Activation of human mononuclear cells by porcine biologic meshes in vitro

Sean Orenstein, Y. Qiao, U. Klueh, D. L. Kreutzer, Y. W. Novitsky

Research output: Contribution to journalArticle

48 Citations (Scopus)

Abstract

Introduction While porcine-based biologic meshes are increasingly used for hernia repair, little data exist on tissue responses to such products. Host foreign body reaction, local inXammation, and wound healing are principally controlled by monocytes/macrophages (M/MØs). Exaggerated activation of M/MØs may deleteriously inXuence mesh integration and remodeling. We hypothesized that common porcine meshes induce the differential activation of M/MØs in vitro. Materials and methods Samples of four acellular porcinederived meshes, CollaMend™ (CM; C.R. Bard/Davol), Permacol™ (PC; TSL/Covidien), Strattice™ (ST; Life- Cell), and Surgisis® (SS; Cook Biotech), were exposed to mononuclear cells derived from the peripheral blood of six healthy subjects. Following a 7-day incubation period, supernatants were assayed for interleukin-1beta (IL-1β), interleukin-6 (IL-6), interleukin-8 (IL-8), and vascular endothelial growth factor (VEGF) using a multiplex bead-based immunoassay system. The four groups were compared using analysis of variance (ANOVA) and Student's t-test. Results Each mesh type induced differential mononuclear cell activation in vitro. The mean IL-1β expressions for CM (7,195 pg/ml) and PC (4,215 pg/ml) were signiWcantly higher compared to ST and SS (123 and 998 pg/ml, respectively; P <0.05). Similar trends were also seen for IL-6 (range 445-70,729 pg/ml), IL-8 (range 11,640-1,045,938 pg/ml), and VEGF (range 686-7,133 pg/ml). Conclusion For the Wrst time, we demonstrated that porcine meshes induce M/MØ activation in vitro. CM and PC (chemically crosslinked dermis) induced signiWcantly higher cytokine expression compared to ST (non-crosslinked dermis) and SS (small intestine submucosa). These differences are likely related to proprietary processing methods and/or the extent of collagen crosslinking. Further understanding of immunologic eVects of porcine-derived biologic meshes will not only allow for a comparison between existing products, but it may also lead to mesh modiWcations and improvement of their clinical performance.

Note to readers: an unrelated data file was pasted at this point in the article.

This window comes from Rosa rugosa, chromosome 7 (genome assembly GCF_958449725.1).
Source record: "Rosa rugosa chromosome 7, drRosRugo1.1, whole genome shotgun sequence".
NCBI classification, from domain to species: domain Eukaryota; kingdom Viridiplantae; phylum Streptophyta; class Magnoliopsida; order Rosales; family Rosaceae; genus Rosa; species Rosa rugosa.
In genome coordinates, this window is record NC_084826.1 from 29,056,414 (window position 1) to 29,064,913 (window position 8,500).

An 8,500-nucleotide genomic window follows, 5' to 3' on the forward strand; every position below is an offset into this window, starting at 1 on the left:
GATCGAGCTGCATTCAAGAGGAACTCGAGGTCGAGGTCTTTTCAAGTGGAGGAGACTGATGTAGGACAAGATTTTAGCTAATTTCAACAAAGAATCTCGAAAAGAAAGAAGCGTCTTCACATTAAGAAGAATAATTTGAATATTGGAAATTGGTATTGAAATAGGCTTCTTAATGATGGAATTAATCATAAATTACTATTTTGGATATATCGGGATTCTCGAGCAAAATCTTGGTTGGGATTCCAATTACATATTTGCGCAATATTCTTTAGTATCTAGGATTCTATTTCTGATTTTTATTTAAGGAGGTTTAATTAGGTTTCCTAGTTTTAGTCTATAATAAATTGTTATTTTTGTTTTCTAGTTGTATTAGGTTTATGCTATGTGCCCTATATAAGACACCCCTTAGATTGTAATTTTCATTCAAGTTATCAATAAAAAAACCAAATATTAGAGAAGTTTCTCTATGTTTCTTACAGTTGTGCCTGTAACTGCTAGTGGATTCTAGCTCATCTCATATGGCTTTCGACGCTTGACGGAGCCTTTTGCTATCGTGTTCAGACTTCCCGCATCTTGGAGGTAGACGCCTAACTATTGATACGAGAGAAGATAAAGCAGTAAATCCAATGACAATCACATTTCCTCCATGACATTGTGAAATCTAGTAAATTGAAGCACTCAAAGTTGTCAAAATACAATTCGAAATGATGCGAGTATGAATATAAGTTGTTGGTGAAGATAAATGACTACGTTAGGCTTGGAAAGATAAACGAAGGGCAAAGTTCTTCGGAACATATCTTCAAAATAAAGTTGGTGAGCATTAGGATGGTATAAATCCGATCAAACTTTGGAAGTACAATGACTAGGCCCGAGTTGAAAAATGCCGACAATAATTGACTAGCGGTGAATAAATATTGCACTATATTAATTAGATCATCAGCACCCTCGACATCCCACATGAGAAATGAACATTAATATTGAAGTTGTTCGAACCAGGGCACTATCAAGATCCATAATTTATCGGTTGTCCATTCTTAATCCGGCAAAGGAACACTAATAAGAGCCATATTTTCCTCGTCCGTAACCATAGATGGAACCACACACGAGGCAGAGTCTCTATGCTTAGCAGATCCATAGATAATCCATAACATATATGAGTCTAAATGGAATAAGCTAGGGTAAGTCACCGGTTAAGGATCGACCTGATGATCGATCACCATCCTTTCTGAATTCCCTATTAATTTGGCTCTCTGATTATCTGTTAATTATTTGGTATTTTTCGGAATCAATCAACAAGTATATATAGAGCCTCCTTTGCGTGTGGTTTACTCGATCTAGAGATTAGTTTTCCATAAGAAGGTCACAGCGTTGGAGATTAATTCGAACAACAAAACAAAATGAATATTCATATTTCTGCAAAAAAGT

Original languageEnglish (US)
Pages (from-to)401-407
Number of pages7
JournalHernia
Volume14
Issue number4
DOIs
StatePublished - Aug 2010
Externally publishedYes

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Swine
Small Intestine
Monocytes
Macrophage Activation
Dermis
Interleukin-8
Interleukin-1beta
Vascular Endothelial Growth Factor A
Interleukin-6
Foreign-Body Reaction
Herniorrhaphy
Immunoassay
Wound Healing
Analysis of Variance
Healthy Volunteers
Collagen
Macrophages
Cytokines
Students
In Vitro Techniques

Keywords

  • Biologic mesh
  • Cytokine
  • Dermis
  • In vitr
  • Interleukin-1beta (IL-1βterleukin-6 (IL-6)
  • Interleukin-8 (IL-8)
  • Monocytes
  • Peripheral blood mononuclear cells (PBMCs)
  • Porcine
  • Small intestine submucosa
  • Vascular endothelial cell growth factor (VEGF)

ASJC Scopus subject areas

  • Surgery

Cite this

Activation of human mononuclear cells by porcine biologic meshes in vitro. / Orenstein, Sean; Qiao, Y.; Klueh, U.; Kreutzer, D. L.; Novitsky, Y. W.

In: Hernia, Vol. 14, No. 4, 08.2010, p. 401-407.

Research output: Contribution to journalArticle

Orenstein, S, Qiao, Y, Klueh, U, Kreutzer, DL & Novitsky, YW 2010, 'Activation of human mononuclear cells by porcine biologic meshes in vitro', Hernia, vol. 14, no. 4, pp. 401-407. https://doi.org/10.1007/s10029-010-0634-7